Rough translation of the Aeneid, Book II, Lines 1-13

April 3, 2014 § Leave a comment

After posting my 1994 translation notes of Vergil’s Aeneid, Book I (minus some breaks that I translated this year to cover the gaps of 5-10 lines here and there), over the first three months, now I’m going to begin posting shorter (mostly paragaph-sized breaks) translations that I will do for the first time of Book II, as outside of one key flashback passage that I had to translate for an exam, I didn’t have to translate any of Books II or III (or for that matter, V, VII-XII) for my Intermediate Latin class twenty years ago.  Should be interesting to see how this goes (I’ll be comparing what I write to published translations to make sure I’m not too far off the mark, but it certainly will be my word choices and will likely be more literal than the prose or poetry translations available).  So here goes, with Aeneas beginning to narrate the seven years’ of misfortunes that his band of Trojan warriors have suffered, beginning with the Trojan Horse:

Conticuere omnes intentique ora tenebant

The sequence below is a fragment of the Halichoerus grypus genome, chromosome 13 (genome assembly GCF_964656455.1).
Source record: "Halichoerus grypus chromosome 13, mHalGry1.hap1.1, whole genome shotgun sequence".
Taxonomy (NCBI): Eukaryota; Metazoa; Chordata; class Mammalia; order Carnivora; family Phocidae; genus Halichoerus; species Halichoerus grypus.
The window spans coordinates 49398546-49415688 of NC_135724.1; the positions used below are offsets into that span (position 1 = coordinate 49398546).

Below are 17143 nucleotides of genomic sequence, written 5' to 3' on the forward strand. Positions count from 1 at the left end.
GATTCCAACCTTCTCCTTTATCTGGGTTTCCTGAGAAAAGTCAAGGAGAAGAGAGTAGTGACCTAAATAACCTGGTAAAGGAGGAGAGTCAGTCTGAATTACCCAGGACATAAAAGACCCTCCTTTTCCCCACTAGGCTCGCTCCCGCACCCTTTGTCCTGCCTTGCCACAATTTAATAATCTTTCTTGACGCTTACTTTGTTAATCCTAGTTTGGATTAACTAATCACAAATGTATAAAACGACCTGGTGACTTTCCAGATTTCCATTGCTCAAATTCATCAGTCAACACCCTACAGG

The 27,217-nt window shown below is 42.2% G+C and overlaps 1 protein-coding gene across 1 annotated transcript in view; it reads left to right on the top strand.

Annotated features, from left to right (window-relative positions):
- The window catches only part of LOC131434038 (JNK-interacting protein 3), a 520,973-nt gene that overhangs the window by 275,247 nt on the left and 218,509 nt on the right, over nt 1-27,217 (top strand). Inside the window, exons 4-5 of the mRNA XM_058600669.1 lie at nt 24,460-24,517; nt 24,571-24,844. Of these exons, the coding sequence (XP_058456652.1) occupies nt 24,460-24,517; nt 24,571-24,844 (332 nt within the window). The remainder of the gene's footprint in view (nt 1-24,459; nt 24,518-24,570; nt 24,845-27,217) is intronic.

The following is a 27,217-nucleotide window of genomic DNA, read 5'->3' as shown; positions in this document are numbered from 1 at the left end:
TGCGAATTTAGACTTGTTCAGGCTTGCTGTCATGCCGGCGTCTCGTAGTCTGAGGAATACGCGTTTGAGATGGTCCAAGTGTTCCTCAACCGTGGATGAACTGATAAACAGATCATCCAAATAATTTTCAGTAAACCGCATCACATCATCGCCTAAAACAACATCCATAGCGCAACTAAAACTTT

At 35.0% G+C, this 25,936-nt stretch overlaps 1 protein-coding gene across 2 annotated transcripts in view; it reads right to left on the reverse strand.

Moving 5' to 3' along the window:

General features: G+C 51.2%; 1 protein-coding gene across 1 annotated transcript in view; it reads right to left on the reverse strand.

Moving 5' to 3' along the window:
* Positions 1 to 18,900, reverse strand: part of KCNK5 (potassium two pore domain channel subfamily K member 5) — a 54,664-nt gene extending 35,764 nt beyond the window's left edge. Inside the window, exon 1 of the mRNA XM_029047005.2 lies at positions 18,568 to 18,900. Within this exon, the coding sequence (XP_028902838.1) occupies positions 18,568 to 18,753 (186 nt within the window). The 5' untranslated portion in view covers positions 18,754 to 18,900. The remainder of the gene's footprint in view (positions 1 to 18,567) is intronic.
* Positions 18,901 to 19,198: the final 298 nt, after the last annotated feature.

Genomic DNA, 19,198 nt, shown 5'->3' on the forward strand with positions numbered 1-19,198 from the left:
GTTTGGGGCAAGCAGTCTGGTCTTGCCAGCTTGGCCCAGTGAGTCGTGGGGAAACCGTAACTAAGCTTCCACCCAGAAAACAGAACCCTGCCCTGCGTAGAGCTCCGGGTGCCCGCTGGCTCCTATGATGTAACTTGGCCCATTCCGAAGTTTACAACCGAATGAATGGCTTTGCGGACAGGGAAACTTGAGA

inde toro pater Aeneas sic orsus ab alto:

Infandum, regina, iubes renovare dolorem,
Troianas ut opes et lamentabile regnum
eruerint Danai, quaeque ipse miserrima vidi
et quorum pars magna fui. quis talia fando
Myrmidonum Dolopumve aut duri miles Ulixi
temperet a lacrimis? et iam nox umida caelo
praecipitat suadentque cadentia sidera somnos.
sed si tantus amor casus cognoscere nostros
et breviter Troiae supremum audire laborem,
quamquam animus meminisse horret luctuque refugit,
incipiam.

They all fell silent and eager they continued to hold so as Father Aeneas from his couch on high thus began:  “Unspeakable, O Queen, you order me to renew grief, by telling of how the Greeks overthrew the power of Troy, that lamentable kingdom, the heart-breaking events which I myself saw and in which I played a great part.  Who could tell such a story, Myrmidon, Dolopian, or harsh soldier of Ulysses, without crying?  And now the dewy night falls from the heavens and the setting stars urge sleep.  But if you have such a desire to know of our disasters and briefly hear of Troy’s final agony, although my soul shudders to recall and recoils in sorrow, I shall begin.

In a few days, or more likely a week or so, I will begin translating the lines that deal with the discovery of the Trojan Horse on the beach and the fate of Laocoōn and his sons.  Hopefully this first, rough draft gives at least some idea of the sorrowful story that Aeneas is about to tell.

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